California Court of Appeal Permits Employer to Deduct from Exempt Employees’ Accrued Vacation Leave for Partial-Day Absences
On July 21, 2005, the California Court of Appeal ruled for the first time that California employers are permitted to require exempt employees to use accrued vacation time for partial-day absences due to personal (non-medical) reasons. The Court acknowledged in its opinion that the decision contradicts the letter opinions previously issued by California’s Labor Commissioner, the state agency which regulates the enforcement of wage and hour issues in the state. Conley v. Pacific Gas and Electric Company, Case No. A105832. Following the decision in Conley, the Labor Commissioner withdrew its conflicting letter opinions.
It is yet to be seen if California Supreme Court will review the decision. Nonetheless, as long as Conley remains good law, California employers are permitted to deduct from an exempt employee’s vacation leave accrual for partial-day absences due to personal, non-medical reasons without jeopardizing the exempt status of that employee. However, if an employee has exhausted all of their vacation leave, deductions may not be made from the employee’s actual salary.
Background Checks Are Subject to the FCRA’s “Disposal Rule”
A new regulation interpreting the Fair Credit Reporting Act (“FCRA”) took effect June 1, 2005. The “Disposal Rule” requires that employers take reasonable steps to protect against disclosure or use of “consumer information” obtained through background checks on employees and prospective employees. In the context of employment, examples of such information include, but are not limited to:
third party generated criminal background investigations;
third party acquired credit reports;
employer created notes or other documents which contain summarized information from such third party generated credit reports and criminal background investigations.
The FCRA’s new regulation suggests that employers disposing of such material burn, pulverize or shred the material in order to prevent its reconstruction or disclosure. No distinction is made as to the manner in which the information is maintained, and, thus the Disposal Rule would apply to both electronic and more traditional forms of recording information.
California Supreme Court Finds that Office Affairs Resulting in Widespread Sexual Favoritism May Create Hostile Environment for Non-Participating Employees
On July 18, 2005, the California Supreme Court unanimously held that employees may have a valid claim for sexual harassment based upon a consensual relationship between supervisors and subordinates, even if the plaintiffs themselves were never propositioned.
In Miller v. Department of Corrections, the Court condemned consensual workplace relationships if they result in “widespread sexual favoritism” that is severe or pervasive enough to produce a hostile work environment for others who are not participating in the sexual conduct. Although the Court stated that isolated instances of sexual favoritism may not necessarily be a violation, widespread sexual favoritism sends the message that employees can be treated as “sexual playthings”, and that the only avenue to achieve promotion is to engage in sexual conduct.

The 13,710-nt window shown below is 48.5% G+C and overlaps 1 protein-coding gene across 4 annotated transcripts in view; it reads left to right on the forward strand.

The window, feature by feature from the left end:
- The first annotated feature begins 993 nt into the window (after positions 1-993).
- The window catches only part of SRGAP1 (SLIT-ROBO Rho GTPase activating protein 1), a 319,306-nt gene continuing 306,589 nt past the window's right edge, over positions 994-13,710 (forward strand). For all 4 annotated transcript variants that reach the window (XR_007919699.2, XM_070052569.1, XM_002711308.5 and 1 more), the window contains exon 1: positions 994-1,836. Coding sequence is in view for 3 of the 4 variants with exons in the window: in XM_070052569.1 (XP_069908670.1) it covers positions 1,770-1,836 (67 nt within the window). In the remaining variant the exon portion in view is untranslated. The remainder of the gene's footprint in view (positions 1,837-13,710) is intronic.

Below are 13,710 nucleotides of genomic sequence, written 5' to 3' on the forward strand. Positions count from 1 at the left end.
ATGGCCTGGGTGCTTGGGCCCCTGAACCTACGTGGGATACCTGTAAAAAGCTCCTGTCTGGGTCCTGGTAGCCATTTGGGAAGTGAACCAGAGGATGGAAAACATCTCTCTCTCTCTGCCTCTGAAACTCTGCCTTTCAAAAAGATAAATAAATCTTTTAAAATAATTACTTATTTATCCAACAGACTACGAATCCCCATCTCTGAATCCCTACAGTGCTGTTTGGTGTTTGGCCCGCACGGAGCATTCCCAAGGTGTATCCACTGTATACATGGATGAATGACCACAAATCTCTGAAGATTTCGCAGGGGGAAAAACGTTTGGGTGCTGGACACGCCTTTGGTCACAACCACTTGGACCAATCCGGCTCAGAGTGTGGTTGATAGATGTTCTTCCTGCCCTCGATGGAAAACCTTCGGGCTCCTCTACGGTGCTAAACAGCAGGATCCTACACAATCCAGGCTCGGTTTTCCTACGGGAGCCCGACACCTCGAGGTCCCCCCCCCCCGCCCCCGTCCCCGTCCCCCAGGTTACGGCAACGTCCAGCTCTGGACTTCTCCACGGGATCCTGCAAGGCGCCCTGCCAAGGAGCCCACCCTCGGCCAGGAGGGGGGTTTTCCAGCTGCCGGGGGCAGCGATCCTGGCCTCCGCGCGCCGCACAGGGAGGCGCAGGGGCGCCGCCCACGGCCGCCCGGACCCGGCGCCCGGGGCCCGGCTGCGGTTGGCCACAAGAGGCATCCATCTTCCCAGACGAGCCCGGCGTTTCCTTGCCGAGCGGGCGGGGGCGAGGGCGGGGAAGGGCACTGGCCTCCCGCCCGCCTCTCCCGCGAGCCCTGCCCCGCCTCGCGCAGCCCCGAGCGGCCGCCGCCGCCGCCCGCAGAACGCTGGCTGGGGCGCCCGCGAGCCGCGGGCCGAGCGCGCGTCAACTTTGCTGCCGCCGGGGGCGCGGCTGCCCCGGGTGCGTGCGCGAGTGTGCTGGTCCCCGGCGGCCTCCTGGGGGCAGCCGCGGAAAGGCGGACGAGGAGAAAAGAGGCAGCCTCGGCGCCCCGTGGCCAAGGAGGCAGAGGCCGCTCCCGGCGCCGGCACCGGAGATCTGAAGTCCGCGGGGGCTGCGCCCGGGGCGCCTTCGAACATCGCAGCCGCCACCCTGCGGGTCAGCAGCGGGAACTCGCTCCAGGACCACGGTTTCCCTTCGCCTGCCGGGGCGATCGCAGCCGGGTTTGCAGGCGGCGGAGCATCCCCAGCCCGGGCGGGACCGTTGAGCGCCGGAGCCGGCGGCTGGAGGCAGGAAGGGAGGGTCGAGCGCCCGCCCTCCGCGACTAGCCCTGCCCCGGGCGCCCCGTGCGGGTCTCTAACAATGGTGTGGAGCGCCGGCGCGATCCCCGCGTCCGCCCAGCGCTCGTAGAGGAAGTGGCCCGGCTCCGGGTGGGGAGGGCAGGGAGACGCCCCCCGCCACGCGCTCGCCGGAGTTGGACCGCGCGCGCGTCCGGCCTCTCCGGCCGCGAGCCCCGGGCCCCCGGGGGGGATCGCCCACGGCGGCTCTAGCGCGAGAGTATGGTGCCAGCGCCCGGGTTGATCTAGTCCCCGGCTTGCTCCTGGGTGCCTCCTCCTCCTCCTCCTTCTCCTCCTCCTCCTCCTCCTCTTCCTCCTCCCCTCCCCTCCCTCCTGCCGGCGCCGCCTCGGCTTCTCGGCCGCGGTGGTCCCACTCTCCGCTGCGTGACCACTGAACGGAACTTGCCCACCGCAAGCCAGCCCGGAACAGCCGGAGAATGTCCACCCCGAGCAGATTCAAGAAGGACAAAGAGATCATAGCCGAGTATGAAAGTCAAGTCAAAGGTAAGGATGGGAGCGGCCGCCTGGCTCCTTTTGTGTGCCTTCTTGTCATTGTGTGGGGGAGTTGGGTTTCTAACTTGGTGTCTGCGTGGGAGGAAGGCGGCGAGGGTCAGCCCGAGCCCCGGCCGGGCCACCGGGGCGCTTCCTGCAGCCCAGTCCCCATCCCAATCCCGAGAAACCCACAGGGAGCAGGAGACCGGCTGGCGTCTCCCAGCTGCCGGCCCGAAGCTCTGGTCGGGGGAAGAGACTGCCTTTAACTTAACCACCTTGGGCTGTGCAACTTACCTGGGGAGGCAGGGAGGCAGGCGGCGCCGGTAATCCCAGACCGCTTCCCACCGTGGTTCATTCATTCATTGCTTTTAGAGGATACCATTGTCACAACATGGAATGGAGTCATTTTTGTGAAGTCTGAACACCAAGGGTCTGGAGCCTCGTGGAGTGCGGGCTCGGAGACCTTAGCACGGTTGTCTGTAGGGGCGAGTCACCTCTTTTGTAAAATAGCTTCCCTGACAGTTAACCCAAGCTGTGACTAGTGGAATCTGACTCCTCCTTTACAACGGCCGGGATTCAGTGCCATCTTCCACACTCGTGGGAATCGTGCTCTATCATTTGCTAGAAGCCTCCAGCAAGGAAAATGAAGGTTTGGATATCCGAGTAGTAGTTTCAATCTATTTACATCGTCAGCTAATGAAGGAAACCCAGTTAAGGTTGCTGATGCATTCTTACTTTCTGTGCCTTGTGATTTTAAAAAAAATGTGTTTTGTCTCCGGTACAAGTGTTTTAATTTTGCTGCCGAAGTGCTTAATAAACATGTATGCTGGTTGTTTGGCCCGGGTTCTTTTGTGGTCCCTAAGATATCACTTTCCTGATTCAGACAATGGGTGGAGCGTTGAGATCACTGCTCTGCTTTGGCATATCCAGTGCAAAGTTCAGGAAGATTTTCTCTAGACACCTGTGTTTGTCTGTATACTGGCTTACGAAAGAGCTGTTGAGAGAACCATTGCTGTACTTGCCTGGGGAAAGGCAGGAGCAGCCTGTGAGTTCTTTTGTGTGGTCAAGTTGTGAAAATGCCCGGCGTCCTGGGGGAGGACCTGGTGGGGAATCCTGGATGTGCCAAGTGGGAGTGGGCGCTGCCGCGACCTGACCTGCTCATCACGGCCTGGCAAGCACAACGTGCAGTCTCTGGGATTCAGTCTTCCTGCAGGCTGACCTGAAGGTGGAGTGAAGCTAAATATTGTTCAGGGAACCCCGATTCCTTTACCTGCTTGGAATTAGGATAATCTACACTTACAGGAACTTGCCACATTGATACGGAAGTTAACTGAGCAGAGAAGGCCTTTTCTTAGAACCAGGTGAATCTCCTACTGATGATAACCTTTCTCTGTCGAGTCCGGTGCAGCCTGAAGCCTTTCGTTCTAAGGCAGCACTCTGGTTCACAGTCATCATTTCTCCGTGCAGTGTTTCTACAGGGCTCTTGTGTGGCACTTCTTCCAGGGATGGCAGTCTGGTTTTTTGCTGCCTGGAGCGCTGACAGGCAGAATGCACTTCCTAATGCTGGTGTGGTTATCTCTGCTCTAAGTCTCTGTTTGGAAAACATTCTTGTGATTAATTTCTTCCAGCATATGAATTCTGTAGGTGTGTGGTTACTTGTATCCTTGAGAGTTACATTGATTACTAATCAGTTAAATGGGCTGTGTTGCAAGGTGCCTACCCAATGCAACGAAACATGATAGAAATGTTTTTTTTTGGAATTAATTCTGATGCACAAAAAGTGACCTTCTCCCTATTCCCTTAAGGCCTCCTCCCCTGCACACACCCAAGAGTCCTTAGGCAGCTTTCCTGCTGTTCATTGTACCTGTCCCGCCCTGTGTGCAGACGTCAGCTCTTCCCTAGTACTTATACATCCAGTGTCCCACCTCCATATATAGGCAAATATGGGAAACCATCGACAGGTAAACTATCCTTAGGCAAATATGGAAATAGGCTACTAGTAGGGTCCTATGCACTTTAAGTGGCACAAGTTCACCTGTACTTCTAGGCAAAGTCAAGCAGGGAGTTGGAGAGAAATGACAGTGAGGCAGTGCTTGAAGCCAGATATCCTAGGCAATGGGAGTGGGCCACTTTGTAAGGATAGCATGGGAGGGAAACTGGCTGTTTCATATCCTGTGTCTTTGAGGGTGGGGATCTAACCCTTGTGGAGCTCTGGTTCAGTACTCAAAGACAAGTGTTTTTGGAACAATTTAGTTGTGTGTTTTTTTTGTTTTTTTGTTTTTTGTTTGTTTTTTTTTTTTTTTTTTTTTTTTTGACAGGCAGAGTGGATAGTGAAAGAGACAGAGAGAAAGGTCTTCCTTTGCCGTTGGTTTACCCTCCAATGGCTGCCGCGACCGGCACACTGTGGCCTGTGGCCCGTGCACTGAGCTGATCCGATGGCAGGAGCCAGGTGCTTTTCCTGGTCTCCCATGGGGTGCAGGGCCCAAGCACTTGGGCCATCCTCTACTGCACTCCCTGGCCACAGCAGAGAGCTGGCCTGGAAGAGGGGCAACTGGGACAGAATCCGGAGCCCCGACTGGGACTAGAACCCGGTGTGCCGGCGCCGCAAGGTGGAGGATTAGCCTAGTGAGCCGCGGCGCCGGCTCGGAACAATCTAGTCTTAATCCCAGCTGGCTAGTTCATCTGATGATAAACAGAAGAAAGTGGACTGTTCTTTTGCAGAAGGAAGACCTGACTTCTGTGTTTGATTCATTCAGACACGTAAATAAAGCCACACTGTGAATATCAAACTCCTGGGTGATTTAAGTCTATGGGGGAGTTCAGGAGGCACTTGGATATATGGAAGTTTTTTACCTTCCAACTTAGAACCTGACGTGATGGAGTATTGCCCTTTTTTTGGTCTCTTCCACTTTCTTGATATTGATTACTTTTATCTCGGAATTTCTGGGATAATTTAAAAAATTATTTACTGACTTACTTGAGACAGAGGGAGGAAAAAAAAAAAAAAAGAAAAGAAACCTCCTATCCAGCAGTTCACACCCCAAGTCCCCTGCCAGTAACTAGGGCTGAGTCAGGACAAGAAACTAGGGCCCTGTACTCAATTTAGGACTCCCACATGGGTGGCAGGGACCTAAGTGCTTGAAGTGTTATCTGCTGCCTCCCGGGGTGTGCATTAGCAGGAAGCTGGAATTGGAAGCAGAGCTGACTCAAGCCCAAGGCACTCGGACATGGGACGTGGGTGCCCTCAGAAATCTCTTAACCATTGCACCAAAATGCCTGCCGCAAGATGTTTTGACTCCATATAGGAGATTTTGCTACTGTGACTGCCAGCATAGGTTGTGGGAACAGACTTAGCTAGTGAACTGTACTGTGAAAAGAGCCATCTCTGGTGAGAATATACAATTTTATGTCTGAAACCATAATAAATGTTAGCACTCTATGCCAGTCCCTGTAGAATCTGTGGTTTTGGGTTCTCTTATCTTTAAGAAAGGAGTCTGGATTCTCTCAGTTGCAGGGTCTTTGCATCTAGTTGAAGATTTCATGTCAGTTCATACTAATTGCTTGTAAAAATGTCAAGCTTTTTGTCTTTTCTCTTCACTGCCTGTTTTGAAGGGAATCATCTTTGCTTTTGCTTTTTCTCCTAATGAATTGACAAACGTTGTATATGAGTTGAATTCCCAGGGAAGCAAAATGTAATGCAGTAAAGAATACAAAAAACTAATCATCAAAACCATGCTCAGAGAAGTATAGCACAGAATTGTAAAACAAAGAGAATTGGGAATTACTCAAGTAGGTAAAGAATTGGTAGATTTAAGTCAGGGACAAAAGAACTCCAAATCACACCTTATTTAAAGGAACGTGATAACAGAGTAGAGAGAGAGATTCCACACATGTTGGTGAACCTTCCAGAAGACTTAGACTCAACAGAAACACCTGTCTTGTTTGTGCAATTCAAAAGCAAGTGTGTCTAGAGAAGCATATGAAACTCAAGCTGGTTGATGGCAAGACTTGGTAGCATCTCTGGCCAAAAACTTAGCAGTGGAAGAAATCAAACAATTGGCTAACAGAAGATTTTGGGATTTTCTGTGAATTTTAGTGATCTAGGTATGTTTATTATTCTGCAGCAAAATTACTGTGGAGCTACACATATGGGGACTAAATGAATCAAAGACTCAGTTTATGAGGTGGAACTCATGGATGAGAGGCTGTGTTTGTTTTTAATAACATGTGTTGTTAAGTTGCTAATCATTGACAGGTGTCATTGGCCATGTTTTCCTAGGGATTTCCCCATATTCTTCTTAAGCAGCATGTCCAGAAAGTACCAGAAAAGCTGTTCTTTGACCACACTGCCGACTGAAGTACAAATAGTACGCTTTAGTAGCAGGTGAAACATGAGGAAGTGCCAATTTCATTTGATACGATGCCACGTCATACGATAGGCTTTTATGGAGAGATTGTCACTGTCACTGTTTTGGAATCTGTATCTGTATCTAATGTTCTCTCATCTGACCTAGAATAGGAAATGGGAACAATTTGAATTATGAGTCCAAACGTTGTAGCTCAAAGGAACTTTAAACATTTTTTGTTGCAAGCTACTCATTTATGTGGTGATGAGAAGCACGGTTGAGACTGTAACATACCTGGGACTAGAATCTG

The Miller decision suggests that employers may want to more closely examine the implications of consensual relationships between managers and their subordinates and that any allegations of favoritism by employees be aggressively investigated and addressed appropriately. Employers may also wish to revise written employment policies to make clear that favoritism of this type is not permitted, and may also wish to address this topic during workplace training related to the prevention of harassment and discrimination.
Department of Labor Standards Enforcement Issues Precedent Decision Regarding Missed Meal Periods
The Department of Labor Standards Enforcement (DLSE), in the recent precedent-setting decision in Hartwig v. Orchard Commercial, announced that employee claims for missed meal and rest periods are “penalty” claims, and not claims for “wages.” The decision clarified the period of limitation to be applied to such claims, and settled a dispute amongst practitioners as to whether a one year statute of limitations applied (for penalties) or a three year statute of limitations (for statutory wage claims) applied. The Court reasoned that since an award of one additional hour of pay was designed to penalize employers who deny required breaks, the one year statute of limitations should apply. Employers should know that the one year limitations period is calculated by counting backwards from the date a complaint or charge is filed, and not from the last date the employee worked.
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